Good question for good native speakers

mike   Friday, August 01, 2003, 17:13 GMT
I'm just reading "My legendary girlfried" by Mike Gayle and much to my surprise I found a sentence that had me genuinely puzzled over the rules of logic in English. Here's the sentence;

'Haven't you got a home to go to?"

At first I didn't notice anything particular about its construction but after a more thorough investigation I began thinking how come there is the sodding preposition 'to' at the very end. I was taught at school that people 'go home' rather than 'go to home'. Why the heck did the author choose to use the preposition then? I'd be very glad if some native speaker explained the problem.
Tremmert   Friday, August 01, 2003, 17:43 GMT
I think you 'go home' but 'go to a home' - that is you'd definitely say you 'have a home to go to' and not 'you have a home to go'.
mjd   Friday, August 01, 2003, 18:35 GMT
You wouldn't say..... "he goes to home." This is incorrect. However, you do hear people say stuff like "He hasn't a home to go to." In the case of your sentence....."Haven't you got a home to go to?"

People do "go home," but to go home they require "a home to go to." Thus, if the character in your book appears homeless or is hanging about, the other character would ask of him "Haven't you got a home to go to?"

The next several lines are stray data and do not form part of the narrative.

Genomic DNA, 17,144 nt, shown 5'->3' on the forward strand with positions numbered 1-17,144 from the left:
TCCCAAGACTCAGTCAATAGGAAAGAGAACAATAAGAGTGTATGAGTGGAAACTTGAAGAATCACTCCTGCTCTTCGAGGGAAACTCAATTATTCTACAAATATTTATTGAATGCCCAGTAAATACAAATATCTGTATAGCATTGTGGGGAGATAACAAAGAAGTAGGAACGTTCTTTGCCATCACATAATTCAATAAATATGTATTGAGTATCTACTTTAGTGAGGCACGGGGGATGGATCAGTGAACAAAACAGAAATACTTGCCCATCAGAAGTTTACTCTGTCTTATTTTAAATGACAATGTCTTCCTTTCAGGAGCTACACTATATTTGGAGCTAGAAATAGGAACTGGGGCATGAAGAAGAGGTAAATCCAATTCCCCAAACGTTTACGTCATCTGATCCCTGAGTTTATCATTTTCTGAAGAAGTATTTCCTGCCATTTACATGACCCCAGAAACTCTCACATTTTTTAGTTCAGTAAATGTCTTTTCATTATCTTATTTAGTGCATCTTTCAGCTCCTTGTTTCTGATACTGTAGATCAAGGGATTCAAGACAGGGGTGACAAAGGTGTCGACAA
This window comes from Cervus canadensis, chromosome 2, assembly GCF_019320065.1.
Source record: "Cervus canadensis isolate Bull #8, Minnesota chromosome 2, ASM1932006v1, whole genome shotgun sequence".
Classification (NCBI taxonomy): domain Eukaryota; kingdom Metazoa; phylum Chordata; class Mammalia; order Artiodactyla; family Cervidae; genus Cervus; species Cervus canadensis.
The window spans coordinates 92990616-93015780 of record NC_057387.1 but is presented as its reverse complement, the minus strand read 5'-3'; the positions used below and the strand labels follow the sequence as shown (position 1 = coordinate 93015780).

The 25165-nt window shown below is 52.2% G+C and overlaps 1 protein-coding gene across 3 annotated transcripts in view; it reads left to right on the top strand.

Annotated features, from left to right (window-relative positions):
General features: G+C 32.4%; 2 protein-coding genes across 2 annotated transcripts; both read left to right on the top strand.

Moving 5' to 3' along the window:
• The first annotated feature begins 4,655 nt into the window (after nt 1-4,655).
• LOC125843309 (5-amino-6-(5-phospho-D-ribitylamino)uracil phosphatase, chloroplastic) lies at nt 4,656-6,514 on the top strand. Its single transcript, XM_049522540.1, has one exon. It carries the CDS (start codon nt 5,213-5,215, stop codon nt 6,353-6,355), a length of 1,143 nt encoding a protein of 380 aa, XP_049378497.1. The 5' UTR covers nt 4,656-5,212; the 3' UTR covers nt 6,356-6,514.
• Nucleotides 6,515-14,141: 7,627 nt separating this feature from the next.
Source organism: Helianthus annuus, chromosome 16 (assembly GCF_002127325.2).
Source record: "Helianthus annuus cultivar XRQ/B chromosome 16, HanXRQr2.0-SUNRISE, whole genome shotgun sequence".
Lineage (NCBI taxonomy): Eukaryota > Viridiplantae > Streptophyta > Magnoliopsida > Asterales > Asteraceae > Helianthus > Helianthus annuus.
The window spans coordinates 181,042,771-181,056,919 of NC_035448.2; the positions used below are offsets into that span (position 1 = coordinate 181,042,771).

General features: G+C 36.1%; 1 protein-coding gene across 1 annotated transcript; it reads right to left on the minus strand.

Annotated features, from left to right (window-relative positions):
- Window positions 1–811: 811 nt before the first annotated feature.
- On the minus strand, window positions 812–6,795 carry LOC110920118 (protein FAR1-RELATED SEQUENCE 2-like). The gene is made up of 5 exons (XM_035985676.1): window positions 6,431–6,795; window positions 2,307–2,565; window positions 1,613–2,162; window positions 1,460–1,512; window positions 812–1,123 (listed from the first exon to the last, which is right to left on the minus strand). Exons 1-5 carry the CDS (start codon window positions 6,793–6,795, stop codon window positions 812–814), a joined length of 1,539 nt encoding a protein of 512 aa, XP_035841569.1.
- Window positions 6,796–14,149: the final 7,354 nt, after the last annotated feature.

mike   Friday, August 01, 2003, 19:03 GMT
This is English!!! I've been learning English for 15 years and if I were to ask somebody the question I'd definitely go for "Haven't you got a home to go". It's good to find out such a simple sentence of mine would be a mistake. English never ceases to surprise me.

mjd   Friday, August 01, 2003, 19:11 GMT
You definitely need that "to go to" on the end or the sentence is incomplete. "Haven't you got a home to go" is incomplete because, if left alone, it implies that the house has somewhere to go. Haven't you got a home to go.....a home to go where? The "to" on the end detracts the focus from being on the home and redirects it back to the person or subject of the question.
dongordo   Sunday, August 03, 2003, 01:17 GMT
Prepositions at the end of sentences are common in spoken English. This is incorrect and your example should read: "Haven't you got a home to which to go?" or "Haven't you a home to which to go?"
I may still have it wrong but a classic example comes from Winston Churchill who was usually correct. In response to crticism from Lady Astor in parliament for ending a sentence with a preposition he responded: "Mr. Speaker, that is an insult, up with which I shall not put." Everyone laughed. If you understand the joke, then you understand.
zZzZz   Sunday, August 03, 2003, 01:58 GMT
that was funny.
Tremmert   Sunday, August 03, 2003, 17:42 GMT
Actually since 'put up' is the verb part it should be 'with which I shall not put up'
mike   Sunday, August 03, 2003, 18:15 GMT
I'm afraid Mr Churchill's witticism has been a bit more complicated but I can't recall it now. Maybe some Brittons could help out.


What do you mean the sentence is incorrect? Do you think an English writer could have made such a blatant mistake in his first book he's ever written?